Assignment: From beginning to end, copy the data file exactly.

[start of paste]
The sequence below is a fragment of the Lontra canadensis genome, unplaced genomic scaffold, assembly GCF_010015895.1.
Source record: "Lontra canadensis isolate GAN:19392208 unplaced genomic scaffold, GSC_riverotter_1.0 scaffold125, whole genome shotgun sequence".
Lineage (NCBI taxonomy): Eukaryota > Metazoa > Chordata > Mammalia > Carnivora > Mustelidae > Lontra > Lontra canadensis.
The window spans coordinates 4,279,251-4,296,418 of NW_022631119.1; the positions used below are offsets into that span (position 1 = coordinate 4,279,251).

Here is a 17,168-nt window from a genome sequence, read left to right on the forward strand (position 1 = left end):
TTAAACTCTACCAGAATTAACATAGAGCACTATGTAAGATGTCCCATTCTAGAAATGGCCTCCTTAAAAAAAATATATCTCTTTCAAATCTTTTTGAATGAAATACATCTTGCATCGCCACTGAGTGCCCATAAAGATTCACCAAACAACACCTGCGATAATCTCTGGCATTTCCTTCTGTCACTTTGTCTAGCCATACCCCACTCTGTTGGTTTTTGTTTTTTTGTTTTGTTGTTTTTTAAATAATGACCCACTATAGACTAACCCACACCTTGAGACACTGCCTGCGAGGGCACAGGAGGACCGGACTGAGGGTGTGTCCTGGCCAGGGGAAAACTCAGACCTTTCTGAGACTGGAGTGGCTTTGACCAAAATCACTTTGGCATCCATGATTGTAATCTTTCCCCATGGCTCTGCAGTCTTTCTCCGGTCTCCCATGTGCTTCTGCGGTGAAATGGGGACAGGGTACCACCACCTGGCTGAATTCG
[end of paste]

The sequence below is a fragment of the Lontra canadensis genome, unplaced genomic scaffold, assembly GCF_010015895.1.
Source record: "Lontra canadensis isolate GAN:19392208 unplaced genomic scaffold, GSC_riverotter_1.0 scaffold125, whole genome shotgun sequence".
Lineage (NCBI taxonomy): Eukaryota > Metazoa > Chordata > Mammalia > Carnivora > Mustelidae > Lontra > Lontra canadensis.
The window spans coordinates 4,279,251-4,296,418 of NW_022631119.1; the positions used below are offsets into that span (position 1 = coordinate 4,279,251).

Here is a 17,168-nt window from a genome sequence, read left to right on the forward strand (position 1 = left end):
TTAAACTCTACCAGAATTAACATAGAGCACTATGTAAGATGTCCCATTCTAGAAATGGCCTCCTTAAAAAAAATATATCTCTTTCAAATCTTTTTGAATGAAATACATCTTGCATCGCCACTGAGTGCCCATAAAGATTCACCAAACAACACCTGCGATAATCTCTGGCATTTCCTTCTGTCACTTTGTCTAGCCATACCCCACTCTGTTGGTTTTTGTTTTTTTGTTTTGTTGTTTTTTAAATAATGACCCACTATAGACTAACCCACACCTTGAGACACTGCCTGCGAGGGCACAGGAGGACCGGACTGAGGGTGTGTCCTGGCCAGGGGAAAACTCAGACCTTTCTGAGACTGGAGTGGCTTTGACCAAAATCACTTTGGCATCCATGATTGTAATCTTTCCCCATGGCTCTGCAGTCTTTCTCCGGTCTCCCATGTGCTTCTGCGGTGAAATGGGGACAGGGTACCACCACCTGGCTGAATTCG